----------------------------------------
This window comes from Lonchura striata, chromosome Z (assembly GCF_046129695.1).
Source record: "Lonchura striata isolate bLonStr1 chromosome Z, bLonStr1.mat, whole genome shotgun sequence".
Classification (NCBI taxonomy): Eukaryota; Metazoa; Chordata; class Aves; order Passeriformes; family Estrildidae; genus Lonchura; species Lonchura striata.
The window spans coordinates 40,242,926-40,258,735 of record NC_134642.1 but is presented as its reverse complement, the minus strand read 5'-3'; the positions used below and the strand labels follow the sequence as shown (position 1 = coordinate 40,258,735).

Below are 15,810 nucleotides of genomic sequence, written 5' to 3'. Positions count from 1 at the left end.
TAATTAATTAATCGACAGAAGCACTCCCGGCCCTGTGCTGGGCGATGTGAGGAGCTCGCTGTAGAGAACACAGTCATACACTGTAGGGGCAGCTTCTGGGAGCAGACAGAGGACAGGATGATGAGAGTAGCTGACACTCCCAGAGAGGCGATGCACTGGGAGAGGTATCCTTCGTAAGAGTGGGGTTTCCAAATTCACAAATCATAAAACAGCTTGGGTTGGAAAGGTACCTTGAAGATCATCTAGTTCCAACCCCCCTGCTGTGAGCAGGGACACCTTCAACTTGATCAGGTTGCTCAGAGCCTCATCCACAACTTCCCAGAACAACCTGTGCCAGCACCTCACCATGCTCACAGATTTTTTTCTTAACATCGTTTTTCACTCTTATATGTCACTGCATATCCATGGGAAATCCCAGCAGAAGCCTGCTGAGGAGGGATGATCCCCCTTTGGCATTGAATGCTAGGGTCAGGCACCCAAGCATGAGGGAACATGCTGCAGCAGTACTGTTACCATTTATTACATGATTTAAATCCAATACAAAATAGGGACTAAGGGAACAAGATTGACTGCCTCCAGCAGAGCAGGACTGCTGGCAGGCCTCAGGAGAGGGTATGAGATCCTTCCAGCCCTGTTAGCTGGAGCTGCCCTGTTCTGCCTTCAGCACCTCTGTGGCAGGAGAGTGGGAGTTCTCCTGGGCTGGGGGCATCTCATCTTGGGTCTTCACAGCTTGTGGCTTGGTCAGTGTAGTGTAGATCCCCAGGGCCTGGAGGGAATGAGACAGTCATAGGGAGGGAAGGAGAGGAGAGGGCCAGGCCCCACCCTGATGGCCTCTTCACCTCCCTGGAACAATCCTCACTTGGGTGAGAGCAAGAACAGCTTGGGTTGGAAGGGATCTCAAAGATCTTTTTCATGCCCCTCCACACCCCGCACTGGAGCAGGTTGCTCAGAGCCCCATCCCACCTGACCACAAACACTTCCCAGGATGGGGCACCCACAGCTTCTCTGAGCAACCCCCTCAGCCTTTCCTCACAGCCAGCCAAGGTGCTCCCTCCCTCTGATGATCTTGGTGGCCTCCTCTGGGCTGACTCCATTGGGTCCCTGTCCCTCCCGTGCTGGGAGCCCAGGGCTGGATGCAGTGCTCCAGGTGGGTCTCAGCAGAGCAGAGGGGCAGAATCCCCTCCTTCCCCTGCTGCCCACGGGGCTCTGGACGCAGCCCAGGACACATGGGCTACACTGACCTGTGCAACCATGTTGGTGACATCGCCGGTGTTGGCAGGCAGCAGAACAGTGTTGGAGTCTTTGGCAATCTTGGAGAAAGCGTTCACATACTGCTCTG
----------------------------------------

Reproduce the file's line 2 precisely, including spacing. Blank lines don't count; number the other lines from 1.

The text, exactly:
Source record: "Lonchura striata isolate bLonStr1 chromosome Z, bLonStr1.mat, whole genome shotgun sequence".